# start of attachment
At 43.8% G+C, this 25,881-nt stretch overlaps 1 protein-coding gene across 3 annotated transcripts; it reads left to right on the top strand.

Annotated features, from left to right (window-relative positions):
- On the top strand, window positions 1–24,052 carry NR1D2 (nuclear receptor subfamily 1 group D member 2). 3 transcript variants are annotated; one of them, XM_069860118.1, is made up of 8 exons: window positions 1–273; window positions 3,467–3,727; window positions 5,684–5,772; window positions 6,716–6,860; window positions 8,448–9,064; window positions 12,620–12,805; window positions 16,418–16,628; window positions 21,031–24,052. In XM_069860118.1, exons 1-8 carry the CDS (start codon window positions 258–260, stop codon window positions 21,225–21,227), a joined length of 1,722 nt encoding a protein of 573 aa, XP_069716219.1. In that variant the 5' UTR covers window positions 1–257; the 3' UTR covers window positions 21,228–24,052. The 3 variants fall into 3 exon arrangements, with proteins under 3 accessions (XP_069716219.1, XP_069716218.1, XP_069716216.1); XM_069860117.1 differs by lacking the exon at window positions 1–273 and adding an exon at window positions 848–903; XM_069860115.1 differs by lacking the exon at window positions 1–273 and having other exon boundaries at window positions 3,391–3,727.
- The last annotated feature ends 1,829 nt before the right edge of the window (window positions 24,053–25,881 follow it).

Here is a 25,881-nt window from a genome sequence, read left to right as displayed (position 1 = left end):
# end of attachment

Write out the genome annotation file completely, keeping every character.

At 43.8% G+C, this 25,881-nt stretch overlaps 1 protein-coding gene across 3 annotated transcripts; it reads left to right on the top strand.

Annotated features, from left to right (window-relative positions):
- On the top strand, window positions 1–24,052 carry NR1D2 (nuclear receptor subfamily 1 group D member 2). 3 transcript variants are annotated; one of them, XM_069860118.1, is made up of 8 exons: window positions 1–273; window positions 3,467–3,727; window positions 5,684–5,772; window positions 6,716–6,860; window positions 8,448–9,064; window positions 12,620–12,805; window positions 16,418–16,628; window positions 21,031–24,052. In XM_069860118.1, exons 1-8 carry the CDS (start codon window positions 258–260, stop codon window positions 21,225–21,227), a joined length of 1,722 nt encoding a protein of 573 aa, XP_069716219.1. In that variant the 5' UTR covers window positions 1–257; the 3' UTR covers window positions 21,228–24,052. The 3 variants fall into 3 exon arrangements, with proteins under 3 accessions (XP_069716219.1, XP_069716218.1, XP_069716216.1); XM_069860117.1 differs by lacking the exon at window positions 1–273 and adding an exon at window positions 848–903; XM_069860115.1 differs by lacking the exon at window positions 1–273 and having other exon boundaries at window positions 3,391–3,727.
- The last annotated feature ends 1,829 nt before the right edge of the window (window positions 24,053–25,881 follow it).

Here is a 25,881-nt window from a genome sequence, read left to right as displayed (position 1 = left end):